ACLU Files Suit Against Kern County For Operating a “Plea Mill”

Over eight years, more than 50,000 Kern defendants have pled guilty without lawyers at their first court appearance  

Special to the Vanguard

Bakersfield, CA – The ACLU and others this week filed a lawsuit today against Kern County and Kern County Superior Court for systematically denying poor misdemeanor defendants their constitutional rights to counsel and due process. The lawsuit was filed on behalf of UFW Foundation and three Kern County residents.

The lawsuit describes a fast-track plea mill where probation officers play a prosecutorial role well outside their statutory authority—making plea offers to poor defendants behind closed doors, typically without defense counsel or prosecutors present. Judges then accept these uncounseled pleas in arraignments that often last less than three minutes.

“When I appeared in Kern County Superior Court in 2021, I was at my lowest point. I was overwhelmed and confused, and I wasn’t getting the physical or mental care that I needed in jail,” said plaintiff Laura Hart, who entered an uncounseled guilty plea at her first court appearance. “When I pled guilty, there was no lawyer there to assist me or to advocate for me at a time when I couldn’t advocate for myself.”

Only weeks later, another judge in a different court deemed Ms. Hart not competent to stand trial.

“The rights to counsel and due process are fundamental pillars of our legal system,” said Emi MacLean, senior staff attorney at the ACLU Foundation of Northern California. “Kern County cannot continue to deny defendants their fundamental rights to save resources and ensure swift convictions.”

Fewer than 5% of misdemeanor defendants in Kern were represented by counsel at their arraignment. Yet roughly 60% of all defendants plead guilty at their first court appearance.

Certain groups of people are more vulnerable to the pressures of the plea mill. Black defendants enter uncounseled guilty pleas at a rate twice their share of the overall population of the county. Latine defendants and people who rely on interpreters were also more likely than white defendants to enter uncounseled guilty pleas.

“Immigrant defendants are among those routinely not afforded their constitutional right to counsel and coerced into accepting uncounseled pleas,” said Ambar Tovar, directing attorney of the UFW Foundation, a plaintiff in the case. “Our justice system is failing our immigrant community, contributing to the separation of families, and aggravating economic hardship. Justice must be available to all, and not a select few.”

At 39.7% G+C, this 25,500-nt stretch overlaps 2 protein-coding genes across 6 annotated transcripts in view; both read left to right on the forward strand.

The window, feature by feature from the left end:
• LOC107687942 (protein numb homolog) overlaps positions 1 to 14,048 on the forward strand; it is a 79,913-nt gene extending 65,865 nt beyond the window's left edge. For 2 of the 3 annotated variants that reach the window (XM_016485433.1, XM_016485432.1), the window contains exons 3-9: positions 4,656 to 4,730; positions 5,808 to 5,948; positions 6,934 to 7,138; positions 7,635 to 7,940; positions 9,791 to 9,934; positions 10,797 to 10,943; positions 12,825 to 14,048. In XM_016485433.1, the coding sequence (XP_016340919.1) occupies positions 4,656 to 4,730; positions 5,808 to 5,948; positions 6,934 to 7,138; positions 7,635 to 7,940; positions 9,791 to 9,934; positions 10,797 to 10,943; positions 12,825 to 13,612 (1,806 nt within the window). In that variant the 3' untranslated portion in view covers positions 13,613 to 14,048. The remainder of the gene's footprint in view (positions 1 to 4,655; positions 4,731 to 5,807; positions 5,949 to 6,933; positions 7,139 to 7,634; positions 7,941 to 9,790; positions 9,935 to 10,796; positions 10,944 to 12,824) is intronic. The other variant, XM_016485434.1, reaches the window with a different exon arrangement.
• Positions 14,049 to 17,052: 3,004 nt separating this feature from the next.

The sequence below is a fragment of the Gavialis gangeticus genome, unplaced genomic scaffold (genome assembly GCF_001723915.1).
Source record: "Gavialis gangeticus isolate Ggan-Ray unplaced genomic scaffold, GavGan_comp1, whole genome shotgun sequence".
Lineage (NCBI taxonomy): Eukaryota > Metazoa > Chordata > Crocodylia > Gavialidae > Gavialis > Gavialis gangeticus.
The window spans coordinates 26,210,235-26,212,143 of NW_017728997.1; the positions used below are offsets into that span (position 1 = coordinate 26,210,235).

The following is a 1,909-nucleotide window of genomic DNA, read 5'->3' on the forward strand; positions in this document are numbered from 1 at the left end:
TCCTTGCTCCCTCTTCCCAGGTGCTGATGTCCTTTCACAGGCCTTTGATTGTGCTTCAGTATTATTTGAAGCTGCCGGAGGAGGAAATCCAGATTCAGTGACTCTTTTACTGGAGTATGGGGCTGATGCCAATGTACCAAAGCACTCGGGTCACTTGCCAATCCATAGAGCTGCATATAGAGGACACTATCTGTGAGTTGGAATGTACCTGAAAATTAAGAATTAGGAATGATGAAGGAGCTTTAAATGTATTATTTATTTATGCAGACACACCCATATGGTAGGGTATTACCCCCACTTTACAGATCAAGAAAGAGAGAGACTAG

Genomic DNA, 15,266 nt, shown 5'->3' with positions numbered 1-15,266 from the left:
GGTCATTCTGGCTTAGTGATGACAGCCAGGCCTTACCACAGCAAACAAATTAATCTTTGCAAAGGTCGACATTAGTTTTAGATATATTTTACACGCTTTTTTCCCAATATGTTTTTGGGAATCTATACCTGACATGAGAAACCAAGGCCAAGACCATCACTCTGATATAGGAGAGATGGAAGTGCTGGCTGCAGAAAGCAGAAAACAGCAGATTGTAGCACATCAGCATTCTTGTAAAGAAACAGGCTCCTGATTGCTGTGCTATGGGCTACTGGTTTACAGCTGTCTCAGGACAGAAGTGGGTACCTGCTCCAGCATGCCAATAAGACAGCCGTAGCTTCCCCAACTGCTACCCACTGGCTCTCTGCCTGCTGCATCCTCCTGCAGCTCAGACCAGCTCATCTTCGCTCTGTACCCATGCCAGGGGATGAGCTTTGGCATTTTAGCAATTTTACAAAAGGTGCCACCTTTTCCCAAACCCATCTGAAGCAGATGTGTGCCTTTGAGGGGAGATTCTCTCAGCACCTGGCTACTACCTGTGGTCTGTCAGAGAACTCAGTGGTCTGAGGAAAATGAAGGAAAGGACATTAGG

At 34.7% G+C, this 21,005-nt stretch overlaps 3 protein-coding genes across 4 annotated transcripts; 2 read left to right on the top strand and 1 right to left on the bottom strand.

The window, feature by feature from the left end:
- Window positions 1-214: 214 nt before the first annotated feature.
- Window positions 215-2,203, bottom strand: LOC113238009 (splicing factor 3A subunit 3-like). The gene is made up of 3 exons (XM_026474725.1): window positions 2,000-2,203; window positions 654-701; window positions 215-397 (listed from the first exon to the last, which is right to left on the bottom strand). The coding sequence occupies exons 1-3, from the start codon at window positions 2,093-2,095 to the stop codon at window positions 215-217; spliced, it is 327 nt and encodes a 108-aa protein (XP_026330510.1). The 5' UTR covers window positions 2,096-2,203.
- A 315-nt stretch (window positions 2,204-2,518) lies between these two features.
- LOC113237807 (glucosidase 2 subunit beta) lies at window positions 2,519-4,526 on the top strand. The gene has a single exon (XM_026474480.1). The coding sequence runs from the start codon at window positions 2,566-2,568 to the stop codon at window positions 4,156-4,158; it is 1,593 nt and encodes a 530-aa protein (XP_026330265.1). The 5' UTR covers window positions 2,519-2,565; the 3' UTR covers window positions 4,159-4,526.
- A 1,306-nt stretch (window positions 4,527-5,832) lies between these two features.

Plaintiffs are asking the court to declare these practices unconstitutional and illegal, and to guarantee individual consultations with attorneys for all defendants at arraignment proceedings. The lawsuit also asks the court to prohibit Kern County from relying on probation officers to convey plea offers, and to ensure public access to these proceedings.

“Kern County’s misdemeanor arraignment plea mill causes devastating harm,” said Eduardo E. Santacana, partner of Willkie Farr & Gallagher LLP, co-counsel for the plaintiffs. “It’s not just the massive number of uncounseled convictions. In a matter of minutes, in hearings where defendants have no attorney by their side, noncitizens can lose key immigration protections, parents can jeopardize custody of their children, and people can lose their right to drive.”

Last year, a statewide expert group, California’s Committee on Revision of the Penal Code, recognized the problem of inadequate access to counsel at arraignments and recommended legislative reform. There is currently proposed legislation, AB 1209, which would require prompt legal representation before a first court appearance.

Read the complaint:

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